Hard as it might be to imagine, the M5 appears even better put together than the standard 5 Series. All of the beautifully crafted leather interior has a crafted feel that makes its occupants feel very pampered, while all of the other interior components are creak- and rattle-free, which is no mean feat in a car that can engender such high cornering forces. The engine is already a proven unit from the X5 and X6 models, and the rest of the mechanical package should prove just as strong and worthy of your trust.
The new M5 comes with a host of safety devices, which are all thankfully very discreet in operation. BMW’s version of ESP is DSC (Dynamic Stability Control) that works in conjunction with other systems to not only prevent wheel slip but also help the car round corners by using the brakes to tighten the line should the system sense any wayward behaviour. There’s also the Active M differential to prevent wheel spin. As you would expect of this car, it comes with all of the airbags, three-point seat belts and anti-lock brakes of the standard 5 Series, plus an alarm, immobiliser and deadlocks to keep thieves walking on by.
Like the standard 5 Series saloon, the new M5 offers far greater rear seat space than its predecessor. However, it’s best to regard the M5 as a four-seater as the large transmission tunnel limits space for anyone squeezing into the central rear seat. This person will also find themselves sitting on a raised centre cushion that pushes their head into the ceiling. For the other two rear seat passengers, it’s comfortable and the view out is good. Up front, the driver is treated to masses of adjustment in the steering wheel and seat, so the driving position is easily altered to suit. BMW’s much simpler i-Drive system is easy to navigate through the dash-mounted screen and there are buttons and dials for the stereo and ventilation for quick tweaks to the settings. The supportive sports seats for those in the front of the M5 grip and hold in all the right places for day-long comfort and we’d have no qualms about pointing the M5’s prow for the south of France or even further afield for a single day’s driving.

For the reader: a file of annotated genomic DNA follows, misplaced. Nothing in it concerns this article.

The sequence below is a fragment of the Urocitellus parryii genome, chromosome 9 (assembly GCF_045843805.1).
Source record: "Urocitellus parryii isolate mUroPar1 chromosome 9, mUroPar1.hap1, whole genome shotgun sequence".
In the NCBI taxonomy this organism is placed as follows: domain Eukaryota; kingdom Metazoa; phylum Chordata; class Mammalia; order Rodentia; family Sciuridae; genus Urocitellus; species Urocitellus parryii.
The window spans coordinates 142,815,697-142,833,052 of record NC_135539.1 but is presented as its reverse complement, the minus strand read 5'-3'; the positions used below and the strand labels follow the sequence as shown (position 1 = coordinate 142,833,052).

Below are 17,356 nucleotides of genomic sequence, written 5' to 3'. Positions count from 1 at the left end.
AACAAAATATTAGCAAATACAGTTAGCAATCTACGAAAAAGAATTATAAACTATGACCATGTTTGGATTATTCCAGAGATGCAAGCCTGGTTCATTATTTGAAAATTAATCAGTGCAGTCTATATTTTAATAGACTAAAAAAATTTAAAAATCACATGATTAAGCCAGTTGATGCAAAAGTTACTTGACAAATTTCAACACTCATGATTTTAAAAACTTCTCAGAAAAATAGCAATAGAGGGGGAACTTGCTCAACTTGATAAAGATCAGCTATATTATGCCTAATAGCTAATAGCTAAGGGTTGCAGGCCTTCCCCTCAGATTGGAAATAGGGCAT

Look at the M5’s list price and you’ll find it’s an expensive machine, but compare it to its rivals and it’s right on the money. Now compare the M5 to most supercars that cost a great deal more and the BMW begins to look like a bargain. Add in four seats and a large boot and the M5 is the supercar you can use every day, helped by 28.5mpg average economy that means it won’t empty your wallet with quite the same gusto as most cars capable of 0-62mph in 4.4 seconds. Admittedly, carbon dioxide emissions of 232g/km put the M5 in the priciest road tax and company car tax bands, but then those who can afford the ticket price to this exclusive club will not baulk at the attendant costs. As a compensation, the M5 should hold its value well in the used market, as proved by previous M5 models that have suffered only gentle depreciation as keen used buyers clamour to get their hands on this definitive super saloon. As for what you get for your cash, the M5 comes fully loaded with all of the goodies you could wish for.
Submitted: 30/11/2011 08:07:49